According to Aten, land trusts and local governments can remove development potential from farmland by purchasing agricultural conservation easements from voluntary sellers, protecting the farm’s natural resources to support future farming and land stewardship in perpetuity.
Farmers can invest the money from easement sales back into their businesses or into their retirement plans, ensuring a smoother transition for the next generation of farmers.
Land easement isn’t the only way peri-urban farmers can ensure long-term success.
Amy Moreno-Sills, owner of Four Elements Farm in Puyallup, believes the key to keeping her business booming while mitigating changes in the industry is to diversify her sources of income.
“We do wholesale, direct-market sales, CSA boxes, and blueberry picking,” said Moreno-Sills, who’s been running the farm with her husband, Agustin, since 2014. “Bringing people out to the farm to pick up their CSA boxes and pick blueberries is great because people are beginning to want to know the people who grow their food again, and it helps people see why farming like this is important.”
If South Sounders don’t feel like driving to the outskirts of town to get fresh dairy and produce, they can stop by a local farmers market, or dine at one of the many farm-to-table restaurants in the area, such as Primo Grill in Tacoma or Table 47 in Gig Harbor, which Wild Hare Organic Farm and Four Elements Farm, respectively, provide with seasonal fruits and vegetables.
Charlie McManus, head chef and owner of Primo Grill — along with his wife, Jacqueline Plattner — said the couple wanted the restaurant’s dining experience to feel like eating dinner at a friend’s house, where you might eat some food grown in their garden and where it’s a hyperlocal idea of dining.
“We are a small business, too, so we understand the pull and push of being a small business person and understand the challenges that farmers have as well,” McManus said. In order to manage some of the instability that comes with being a small business, he said that they’ve tried to set up a scenario where these farms can grow three or four things that they can grow well and that consumers can use for a few weeks during the season. It’s mutually beneficial.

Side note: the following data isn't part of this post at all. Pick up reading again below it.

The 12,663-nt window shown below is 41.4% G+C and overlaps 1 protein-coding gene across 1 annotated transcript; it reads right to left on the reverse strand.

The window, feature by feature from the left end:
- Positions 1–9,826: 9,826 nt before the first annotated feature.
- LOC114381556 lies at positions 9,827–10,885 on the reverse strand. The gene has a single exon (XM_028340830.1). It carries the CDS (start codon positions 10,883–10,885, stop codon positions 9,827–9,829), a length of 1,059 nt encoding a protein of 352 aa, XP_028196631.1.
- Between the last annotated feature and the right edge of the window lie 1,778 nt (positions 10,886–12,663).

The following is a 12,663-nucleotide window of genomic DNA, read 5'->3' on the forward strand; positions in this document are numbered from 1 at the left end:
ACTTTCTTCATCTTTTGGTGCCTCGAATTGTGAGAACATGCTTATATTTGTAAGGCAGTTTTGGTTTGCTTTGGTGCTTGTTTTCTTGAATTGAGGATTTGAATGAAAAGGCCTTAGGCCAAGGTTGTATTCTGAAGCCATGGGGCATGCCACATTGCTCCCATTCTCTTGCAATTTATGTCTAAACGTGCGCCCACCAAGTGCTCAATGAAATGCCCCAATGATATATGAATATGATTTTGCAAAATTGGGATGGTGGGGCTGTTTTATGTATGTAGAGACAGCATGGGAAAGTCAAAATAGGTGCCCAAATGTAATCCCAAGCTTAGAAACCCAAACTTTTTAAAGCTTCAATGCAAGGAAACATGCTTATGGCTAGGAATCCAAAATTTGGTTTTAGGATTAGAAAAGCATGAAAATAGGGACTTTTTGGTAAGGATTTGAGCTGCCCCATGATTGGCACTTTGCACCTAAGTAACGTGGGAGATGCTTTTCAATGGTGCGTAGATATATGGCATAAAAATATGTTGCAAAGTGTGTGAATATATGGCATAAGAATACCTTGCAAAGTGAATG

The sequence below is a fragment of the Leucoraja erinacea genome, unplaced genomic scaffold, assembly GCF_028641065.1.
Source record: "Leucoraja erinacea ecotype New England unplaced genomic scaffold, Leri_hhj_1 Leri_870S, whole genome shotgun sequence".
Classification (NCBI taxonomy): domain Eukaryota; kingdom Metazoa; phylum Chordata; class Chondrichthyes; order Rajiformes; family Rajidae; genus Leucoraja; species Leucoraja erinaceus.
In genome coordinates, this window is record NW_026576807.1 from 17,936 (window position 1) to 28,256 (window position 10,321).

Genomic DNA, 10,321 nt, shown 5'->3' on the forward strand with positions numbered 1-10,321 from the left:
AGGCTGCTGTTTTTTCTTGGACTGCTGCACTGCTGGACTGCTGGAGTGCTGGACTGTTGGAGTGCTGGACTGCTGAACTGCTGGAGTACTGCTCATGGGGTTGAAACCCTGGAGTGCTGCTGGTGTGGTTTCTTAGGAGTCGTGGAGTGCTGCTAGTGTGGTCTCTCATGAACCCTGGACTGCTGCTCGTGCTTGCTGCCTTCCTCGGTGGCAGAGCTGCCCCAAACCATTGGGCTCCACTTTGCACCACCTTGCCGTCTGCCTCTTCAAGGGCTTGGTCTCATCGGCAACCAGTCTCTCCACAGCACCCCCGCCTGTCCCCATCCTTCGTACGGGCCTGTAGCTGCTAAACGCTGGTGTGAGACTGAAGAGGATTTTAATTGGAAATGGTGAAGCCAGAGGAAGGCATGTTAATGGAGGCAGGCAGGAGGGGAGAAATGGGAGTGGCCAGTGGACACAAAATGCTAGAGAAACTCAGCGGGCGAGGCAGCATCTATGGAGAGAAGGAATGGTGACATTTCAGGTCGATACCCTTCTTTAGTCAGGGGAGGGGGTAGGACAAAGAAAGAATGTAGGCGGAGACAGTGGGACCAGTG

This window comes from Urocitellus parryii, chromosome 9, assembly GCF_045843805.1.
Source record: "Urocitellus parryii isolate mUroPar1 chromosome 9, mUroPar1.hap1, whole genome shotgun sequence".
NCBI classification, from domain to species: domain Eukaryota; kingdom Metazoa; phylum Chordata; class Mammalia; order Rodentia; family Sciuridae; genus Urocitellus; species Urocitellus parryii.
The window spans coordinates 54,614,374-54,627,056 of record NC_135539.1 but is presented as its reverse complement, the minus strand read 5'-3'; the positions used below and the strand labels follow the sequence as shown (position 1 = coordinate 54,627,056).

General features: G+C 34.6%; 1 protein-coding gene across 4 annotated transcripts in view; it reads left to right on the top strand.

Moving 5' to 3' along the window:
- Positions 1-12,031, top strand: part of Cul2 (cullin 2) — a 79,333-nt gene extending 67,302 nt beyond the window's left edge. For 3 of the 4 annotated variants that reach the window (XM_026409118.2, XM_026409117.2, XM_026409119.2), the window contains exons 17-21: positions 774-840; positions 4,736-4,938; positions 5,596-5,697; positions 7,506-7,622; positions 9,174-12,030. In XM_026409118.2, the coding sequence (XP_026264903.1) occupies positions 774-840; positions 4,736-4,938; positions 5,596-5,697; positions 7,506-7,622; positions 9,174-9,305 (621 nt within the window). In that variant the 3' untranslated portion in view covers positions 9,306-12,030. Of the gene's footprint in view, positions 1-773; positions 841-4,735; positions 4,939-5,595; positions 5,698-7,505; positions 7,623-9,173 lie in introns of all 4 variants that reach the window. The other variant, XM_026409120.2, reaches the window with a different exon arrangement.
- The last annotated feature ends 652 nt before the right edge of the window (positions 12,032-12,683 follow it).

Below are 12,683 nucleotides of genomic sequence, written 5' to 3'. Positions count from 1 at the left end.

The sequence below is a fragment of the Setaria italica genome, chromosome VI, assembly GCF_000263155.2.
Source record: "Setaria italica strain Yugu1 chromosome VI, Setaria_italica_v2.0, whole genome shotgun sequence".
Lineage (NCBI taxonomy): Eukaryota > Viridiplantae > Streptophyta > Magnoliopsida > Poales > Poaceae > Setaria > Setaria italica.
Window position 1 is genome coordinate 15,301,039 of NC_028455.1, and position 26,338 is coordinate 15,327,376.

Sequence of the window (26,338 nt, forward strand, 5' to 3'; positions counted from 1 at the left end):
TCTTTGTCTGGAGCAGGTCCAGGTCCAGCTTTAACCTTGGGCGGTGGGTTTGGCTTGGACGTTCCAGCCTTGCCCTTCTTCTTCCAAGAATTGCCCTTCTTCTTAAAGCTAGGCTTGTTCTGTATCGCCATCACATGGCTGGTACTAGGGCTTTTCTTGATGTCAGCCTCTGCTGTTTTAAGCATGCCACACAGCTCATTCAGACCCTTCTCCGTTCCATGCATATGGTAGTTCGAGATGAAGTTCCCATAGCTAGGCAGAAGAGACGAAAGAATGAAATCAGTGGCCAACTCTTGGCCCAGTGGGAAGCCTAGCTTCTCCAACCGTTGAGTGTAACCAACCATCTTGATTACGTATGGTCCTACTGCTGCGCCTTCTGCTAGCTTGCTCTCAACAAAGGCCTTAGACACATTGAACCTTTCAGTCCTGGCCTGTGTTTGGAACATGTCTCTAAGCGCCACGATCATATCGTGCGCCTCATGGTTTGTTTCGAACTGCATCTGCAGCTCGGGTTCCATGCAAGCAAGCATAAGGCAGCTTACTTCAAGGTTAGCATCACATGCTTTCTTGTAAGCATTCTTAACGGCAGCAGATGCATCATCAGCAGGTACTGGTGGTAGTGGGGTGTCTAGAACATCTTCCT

While peri-urban farms in the area have developed some important risk-management tactics, their success still depends on South Sounders who are willing to invest a little extra time and money into sourcing their food.
Farmers markets are one of the treasures of the summer season, and it’s fun to hit different cities to explore all our South Sound offerings. We’ve compiled a guide to our farmers markets, so you can get the most out of the in-season bounty.
Auburn Famers Market
10 a.m.-3 p.m. Sundays, June-September
Bremerton Community Farmers Market
4-7 p.m., monthly Thursdays, May-September
Broadway Farmers Market (Tacoma)
3-7 p.m., Thursdays, May-August
Central Kitsap Farmers Market
3-7 p.m., Tuesdays, July-October
Centralia Lewis County Farmers Market
11 a.m.-4 p.m., Fridays, May-September
Eastside Farmers Market (Tacoma)
3-7 p.m., Tuesdays, June-August
Federal Way Farmers Market
9 a.m.-3 p.m., Saturdays, May-October
Gig Harbor Farmer’s Market:
9 a.m.-3 p.m., Saturdays, March-September
Gig Harbor Waterfront Farmers Market
1-7 p.m., Thursdays, June-August
Kitsap Fresh Online Farmers Market
9 a.m.-11:50 p.m., Mondays
Lakewood Farmers Market
10 a.m.-3 p.m., Tuesdays, June-September
Olympia Farmers Market
10 a.m.-3 p.m., Thursday-Sunday,
“in high season”
Orting Valley Farmers Market
3-7 p.m., Fridays, June-September
Point Ruston Farmers Market
10 a.m.-3 p.m., Sundays, June-September
Port Orchard Farmers Market
9 a.m. to 3 p.m. on Saturdays, April-Oct.
Poulsbo Farmers Market
9 a.m.-2 p.m., Saturdays, April-December
Proctor Farmers Market
9 a.m.-2 p.m., Saturdays, March-December
Puyallup Farmers Market
9 a.m.-2 p.m., Saturdays, April-October
Shelton Farmers Market
9 a.m.-2 p.m., Saturdays, May-September
Steilacoom Farmers Market
3-7 p.m., Wednesdays, July-August
Tumwater Town Center Farmers Market
10 a.m.-2 p.m., Wednesdays, May-September
Vashon Farmers Market
10 a.m.-2 p.m., Saturdays, April-end
of growing season